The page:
"I had hoped, my child, that these scriptures might prove to you, as to so many before you, a key to open the gates of eternal truth. I thought that they would comfort you, and teach you to love the sublime Being whose exemplary life and pathetic death are no longer unknown to you, since Johanna told you the tale. Nay, I believed that they might presently arouse in you the desire to join us who--"

But here she stopped, for Melissa had fallen on her neck, and while Euryale, much amazed, tried to release herself from her embrace, the girl cried out, half laughing and half in tears:

"It has all come about as you expected! I will live and die faithful to that sublime Saviour, whom I love. I am one of you--yes, mother, now--even before the baptism I long for. For I was weary and heavy-laden above any, and the word of the Lord hath refreshed me. This book has taught me that there is but one path to true happiness, and it is that which is shown us by Jesus Christ. O lady, how much fairer would our life on earth be if what is written here concerning blessedness were stamped on every heart! I feel as though in this hour I had been born again. I do not know myself; and how is it possible that a poor child of man, in such fearful straits and peril as I, and after such a scene of horror, should feel so thankful and so full of the purest gladness?"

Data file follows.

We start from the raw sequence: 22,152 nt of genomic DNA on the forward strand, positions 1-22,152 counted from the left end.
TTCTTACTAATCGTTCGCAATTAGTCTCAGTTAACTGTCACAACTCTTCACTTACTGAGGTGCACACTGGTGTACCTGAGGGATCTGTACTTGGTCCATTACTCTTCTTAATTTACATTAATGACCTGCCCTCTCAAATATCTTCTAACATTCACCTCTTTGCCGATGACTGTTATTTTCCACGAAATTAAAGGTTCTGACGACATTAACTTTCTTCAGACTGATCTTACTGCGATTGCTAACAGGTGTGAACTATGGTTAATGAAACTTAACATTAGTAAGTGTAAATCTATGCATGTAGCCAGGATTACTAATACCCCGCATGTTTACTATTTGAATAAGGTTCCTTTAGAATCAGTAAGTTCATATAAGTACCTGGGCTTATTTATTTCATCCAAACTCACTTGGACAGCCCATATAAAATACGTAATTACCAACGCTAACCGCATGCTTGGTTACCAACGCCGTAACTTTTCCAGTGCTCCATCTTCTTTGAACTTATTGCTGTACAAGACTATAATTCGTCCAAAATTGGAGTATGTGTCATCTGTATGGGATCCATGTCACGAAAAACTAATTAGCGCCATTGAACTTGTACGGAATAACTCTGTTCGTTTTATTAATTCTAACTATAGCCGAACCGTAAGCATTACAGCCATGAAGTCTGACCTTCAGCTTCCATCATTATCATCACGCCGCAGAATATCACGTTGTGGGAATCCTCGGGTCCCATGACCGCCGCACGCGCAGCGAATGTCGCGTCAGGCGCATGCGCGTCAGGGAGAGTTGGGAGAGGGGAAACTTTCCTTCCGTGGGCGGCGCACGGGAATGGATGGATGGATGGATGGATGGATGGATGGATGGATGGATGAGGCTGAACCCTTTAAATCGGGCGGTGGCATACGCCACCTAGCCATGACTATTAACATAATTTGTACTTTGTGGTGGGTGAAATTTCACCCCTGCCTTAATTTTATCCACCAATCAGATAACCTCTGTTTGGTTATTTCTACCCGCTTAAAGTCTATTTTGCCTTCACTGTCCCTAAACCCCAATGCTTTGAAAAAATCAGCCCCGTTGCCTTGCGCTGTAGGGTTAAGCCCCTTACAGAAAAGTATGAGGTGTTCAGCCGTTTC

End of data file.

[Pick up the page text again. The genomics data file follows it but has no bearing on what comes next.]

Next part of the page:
The matron clasped her closely in her arms, and her tears bedewed the girl's face while she kissed her again and again; and the cheerfulness which had just now hurt her so deeply she now regarded as a beautiful miracle.

Her time was limited, for she was watched; and she had seized the half-hour during which the townguard had been mustered in the square to report progress. So Melissa had to be brief, and in a few hasty words she told her friend all that she had seen and heard from her high window, and how the gospel of Matthew had been to her glad tidings; how it had given her comfort and filled her soul with infinite happiness in this the most terrible hour of her life. At this, Euryale also forgot the horrors which surrounded them, till Melissa called her back to the dreadful present; for, with bowed head and in deep anxiety, she desired to know whether her friend knew anything of her relations and Diodoros.